Today in Crypto: Prosecutors Impose Travel Ban on Haru Execs, US Retailers Hit with Bomb Threats & Bitcoin Demands, Gemini Allows Withdrawals for Voyager Users
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- Prosecutors banned key officials from Haru Investment, Delio, and B&S Holdings from leaving South Korea in connection with "the criminal complaint of digital asset managers for "serial suspending withdrawals" fraud," Digital Asset reported. The ban has been imposed as a preemptive measure to prevent the executives from leaving the country, while the Seoul Southern District Prosecutors’ Office allegedly investigates a potential fraud.
- Law-enforcement officials and retailers are investigating a recent wave of bomb threats across the USA targeting grocery operators and other stores, asking for $5,000 in bitcoin (BTC), as well as gift cards, The Wall Street Journal reported. The caller threatened to detonate bombs if payments were not made. The affected retail firms allegedly included Kroger, Walmart, Amazon's Whole Foods Market, and others.
- Gemini has allowed withdrawals to victims of the Voyager Digital bankruptcy case. Per the announcement, through July 23, Voyager customers can create a Gemini account to withdraw their crypto in-kind, pursuant to the claims of the distribution process. There is also a promotional welcome for the US Voyager customers, who will receive $5 in BTC after they sign up and become verified within 30 days of opening their accounts.
- Binance withdrew the license application from the Austrian Financial Market Authority (FMA) "some time ago", according to Finance Forward, citing people familiar with the matter. It is alleged that "the authority exerted pressure in the background." A Binance spokesperson was quoted as saying that the company is "unable to provide details from our discussions with regulators, but we will continue to act in accordance with our commitments wherever Binance operates."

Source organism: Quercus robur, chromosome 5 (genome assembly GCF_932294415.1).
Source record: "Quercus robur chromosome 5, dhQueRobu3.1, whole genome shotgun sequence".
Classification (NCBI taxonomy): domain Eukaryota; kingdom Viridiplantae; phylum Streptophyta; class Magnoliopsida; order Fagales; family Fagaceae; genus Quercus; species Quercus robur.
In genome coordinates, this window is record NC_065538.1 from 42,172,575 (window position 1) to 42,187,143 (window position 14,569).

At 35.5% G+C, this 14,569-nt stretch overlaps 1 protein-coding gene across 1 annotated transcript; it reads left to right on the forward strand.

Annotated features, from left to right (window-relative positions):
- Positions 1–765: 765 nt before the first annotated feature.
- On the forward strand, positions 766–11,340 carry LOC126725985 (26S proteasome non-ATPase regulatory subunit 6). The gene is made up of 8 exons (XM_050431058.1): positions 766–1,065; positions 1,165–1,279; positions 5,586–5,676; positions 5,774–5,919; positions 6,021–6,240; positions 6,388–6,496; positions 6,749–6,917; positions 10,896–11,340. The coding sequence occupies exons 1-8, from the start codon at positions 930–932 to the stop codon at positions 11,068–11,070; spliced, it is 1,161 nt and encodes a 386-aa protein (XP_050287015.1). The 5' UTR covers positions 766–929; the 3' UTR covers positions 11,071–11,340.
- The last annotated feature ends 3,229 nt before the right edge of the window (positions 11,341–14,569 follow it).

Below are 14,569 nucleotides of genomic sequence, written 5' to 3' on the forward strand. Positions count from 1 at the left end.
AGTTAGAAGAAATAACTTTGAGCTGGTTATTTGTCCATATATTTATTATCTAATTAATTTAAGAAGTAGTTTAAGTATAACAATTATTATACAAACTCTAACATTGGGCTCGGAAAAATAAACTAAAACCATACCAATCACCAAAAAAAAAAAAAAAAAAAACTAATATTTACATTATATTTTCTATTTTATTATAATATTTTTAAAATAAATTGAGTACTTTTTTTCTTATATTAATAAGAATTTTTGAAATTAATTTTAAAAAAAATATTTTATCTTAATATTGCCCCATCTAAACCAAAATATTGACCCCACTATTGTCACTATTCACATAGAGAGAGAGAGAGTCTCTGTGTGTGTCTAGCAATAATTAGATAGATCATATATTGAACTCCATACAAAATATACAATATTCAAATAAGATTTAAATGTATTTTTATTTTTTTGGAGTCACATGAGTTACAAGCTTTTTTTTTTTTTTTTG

- Binance decided to reverse its plan to delist several privacy coins in Europe after revising operations to comply with local regulations, CoinDesk reported. A comment from the exchange said that "after carefully considering feedback from our community and several projects, we have revised how we classify privacy coins on our platform to comply with EU-wide regulatory requirements."
- Bitget announced the launch of Bitget TR to provide localized services for users in Turkey. Bitget TR enables Turkish users to access Bitget's products and services through a portal tailored to their language and specific needs, said the announcement. Local users have the ability to trade using the Turkish Lira (TRY) with the addition of a fiat gateway.
- Bybit obtained a license from the Cyprus Securities and Exchange Commission (CySEC) that will allow it to operate as a crypto exchange and provide custody services, it said. The new license will allow the company to offer a full suite of services, including trading between crypto and fiat pairs, crypto-related financial services, and custody solutions.
- Japan's National Tax Agency said that crypto issuers will not have to pay capital gains taxes on unrealized gains, according to a notice. The tax exemption will also apply to unrealized gains from holding certain cryptocurrencies continuously from the date of issuance, or from taking technical measures to prevent the transfer of that crypto to others.
- The Financial Conduct Authority’s (FCA) head of digital assets Binu Paul has left the organization, according to LinkedIn. The profile shows that Paul worked for the UK regulator for nine months, from October 2022 until June 2023. Currently, he is a self-employed consultant.